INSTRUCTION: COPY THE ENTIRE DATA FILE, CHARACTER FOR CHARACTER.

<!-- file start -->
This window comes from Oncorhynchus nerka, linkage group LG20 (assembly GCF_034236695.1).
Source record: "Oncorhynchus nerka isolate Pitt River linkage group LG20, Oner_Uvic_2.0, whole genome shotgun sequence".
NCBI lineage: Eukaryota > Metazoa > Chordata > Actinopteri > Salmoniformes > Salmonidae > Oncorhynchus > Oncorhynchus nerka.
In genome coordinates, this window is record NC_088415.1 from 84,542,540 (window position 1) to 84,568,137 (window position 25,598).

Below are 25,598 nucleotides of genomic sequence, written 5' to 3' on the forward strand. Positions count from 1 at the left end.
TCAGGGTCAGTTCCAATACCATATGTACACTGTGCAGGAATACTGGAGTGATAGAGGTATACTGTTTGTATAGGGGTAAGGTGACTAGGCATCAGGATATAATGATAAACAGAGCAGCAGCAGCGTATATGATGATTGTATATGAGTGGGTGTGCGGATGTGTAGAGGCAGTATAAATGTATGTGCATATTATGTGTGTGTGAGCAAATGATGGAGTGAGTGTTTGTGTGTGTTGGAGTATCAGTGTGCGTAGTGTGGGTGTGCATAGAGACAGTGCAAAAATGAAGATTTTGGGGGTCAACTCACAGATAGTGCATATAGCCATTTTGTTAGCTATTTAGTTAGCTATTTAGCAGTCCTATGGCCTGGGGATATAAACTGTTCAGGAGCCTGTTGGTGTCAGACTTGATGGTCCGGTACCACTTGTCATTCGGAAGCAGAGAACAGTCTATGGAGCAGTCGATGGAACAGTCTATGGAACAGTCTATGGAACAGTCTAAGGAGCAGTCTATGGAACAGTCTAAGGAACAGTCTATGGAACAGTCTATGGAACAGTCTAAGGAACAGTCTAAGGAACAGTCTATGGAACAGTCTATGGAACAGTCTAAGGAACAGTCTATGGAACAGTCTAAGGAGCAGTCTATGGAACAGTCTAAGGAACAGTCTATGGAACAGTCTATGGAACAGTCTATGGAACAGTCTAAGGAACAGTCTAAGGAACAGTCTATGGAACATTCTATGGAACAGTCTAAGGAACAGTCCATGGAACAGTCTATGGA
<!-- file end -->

This window comes from Oncorhynchus nerka, linkage group LG20 (assembly GCF_034236695.1).
Source record: "Oncorhynchus nerka isolate Pitt River linkage group LG20, Oner_Uvic_2.0, whole genome shotgun sequence".
NCBI lineage: Eukaryota > Metazoa > Chordata > Actinopteri > Salmoniformes > Salmonidae > Oncorhynchus > Oncorhynchus nerka.
In genome coordinates, this window is record NC_088415.1 from 84,542,540 (window position 1) to 84,568,137 (window position 25,598).

Below are 25,598 nucleotides of genomic sequence, written 5' to 3' on the forward strand. Positions count from 1 at the left end.
TCAGGGTCAGTTCCAATACCATATGTACACTGTGCAGGAATACTGGAGTGATAGAGGTATACTGTTTGTATAGGGGTAAGGTGACTAGGCATCAGGATATAATGATAAACAGAGCAGCAGCAGCGTATATGATGATTGTATATGAGTGGGTGTGCGGATGTGTAGAGGCAGTATAAATGTATGTGCATATTATGTGTGTGTGAGCAAATGATGGAGTGAGTGTTTGTGTGTGTTGGAGTATCAGTGTGCGTAGTGTGGGTGTGCATAGAGACAGTGCAAAAATGAAGATTTTGGGGGTCAACTCACAGATAGTGCATATAGCCATTTTGTTAGCTATTTAGTTAGCTATTTAGCAGTCCTATGGCCTGGGGATATAAACTGTTCAGGAGCCTGTTGGTGTCAGACTTGATGGTCCGGTACCACTTGTCATTCGGAAGCAGAGAACAGTCTATGGAGCAGTCGATGGAACAGTCTATGGAACAGTCTATGGAACAGTCTAAGGAGCAGTCTATGGAACAGTCTAAGGAACAGTCTATGGAACAGTCTATGGAACAGTCTAAGGAACAGTCTAAGGAACAGTCTATGGAACAGTCTATGGAACAGTCTAAGGAACAGTCTATGGAACAGTCTAAGGAGCAGTCTATGGAACAGTCTAAGGAACAGTCTATGGAACAGTCTATGGAACAGTCTATGGAACAGTCTAAGGAACAGTCTAAGGAACAGTCTATGGAACATTCTATGGAACAGTCTAAGGAACAGTCCATGGAACAGTCTATGGA